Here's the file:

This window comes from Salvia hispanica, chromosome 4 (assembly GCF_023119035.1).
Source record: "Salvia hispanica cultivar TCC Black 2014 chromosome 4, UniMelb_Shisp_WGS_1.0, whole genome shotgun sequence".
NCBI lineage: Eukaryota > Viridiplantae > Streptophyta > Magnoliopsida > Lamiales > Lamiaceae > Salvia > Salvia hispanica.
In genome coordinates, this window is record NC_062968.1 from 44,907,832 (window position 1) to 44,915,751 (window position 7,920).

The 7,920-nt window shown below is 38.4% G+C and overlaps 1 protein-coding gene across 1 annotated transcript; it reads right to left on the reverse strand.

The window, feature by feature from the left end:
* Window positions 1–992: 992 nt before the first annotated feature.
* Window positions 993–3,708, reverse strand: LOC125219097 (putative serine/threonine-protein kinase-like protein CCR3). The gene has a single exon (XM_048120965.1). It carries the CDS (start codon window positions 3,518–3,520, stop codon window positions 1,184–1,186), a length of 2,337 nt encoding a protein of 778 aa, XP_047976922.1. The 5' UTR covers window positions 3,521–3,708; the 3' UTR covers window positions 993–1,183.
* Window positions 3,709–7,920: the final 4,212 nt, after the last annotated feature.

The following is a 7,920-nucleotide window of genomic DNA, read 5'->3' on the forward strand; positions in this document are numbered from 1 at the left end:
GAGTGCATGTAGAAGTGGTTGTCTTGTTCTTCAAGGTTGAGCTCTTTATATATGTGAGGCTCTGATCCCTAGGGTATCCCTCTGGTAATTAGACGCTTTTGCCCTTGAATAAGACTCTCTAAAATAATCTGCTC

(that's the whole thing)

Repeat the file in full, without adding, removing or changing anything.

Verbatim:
This window comes from Salvia hispanica, chromosome 4 (assembly GCF_023119035.1).
Source record: "Salvia hispanica cultivar TCC Black 2014 chromosome 4, UniMelb_Shisp_WGS_1.0, whole genome shotgun sequence".
NCBI lineage: Eukaryota > Viridiplantae > Streptophyta > Magnoliopsida > Lamiales > Lamiaceae > Salvia > Salvia hispanica.
In genome coordinates, this window is record NC_062968.1 from 44,907,832 (window position 1) to 44,915,751 (window position 7,920).

The 7,920-nt window shown below is 38.4% G+C and overlaps 1 protein-coding gene across 1 annotated transcript; it reads right to left on the reverse strand.

The window, feature by feature from the left end:
* Window positions 1–992: 992 nt before the first annotated feature.
* Window positions 993–3,708, reverse strand: LOC125219097 (putative serine/threonine-protein kinase-like protein CCR3). The gene has a single exon (XM_048120965.1). It carries the CDS (start codon window positions 3,518–3,520, stop codon window positions 1,184–1,186), a length of 2,337 nt encoding a protein of 778 aa, XP_047976922.1. The 5' UTR covers window positions 3,521–3,708; the 3' UTR covers window positions 993–1,183.
* Window positions 3,709–7,920: the final 4,212 nt, after the last annotated feature.

The following is a 7,920-nucleotide window of genomic DNA, read 5'->3' on the forward strand; positions in this document are numbered from 1 at the left end:
GAGTGCATGTAGAAGTGGTTGTCTTGTTCTTCAAGGTTGAGCTCTTTATATATGTGAGGCTCTGATCCCTAGGGTATCCCTCTGGTAATTAGACGCTTTTGCCCTTGAATAAGACTCTCTAAAATAATCTGCTC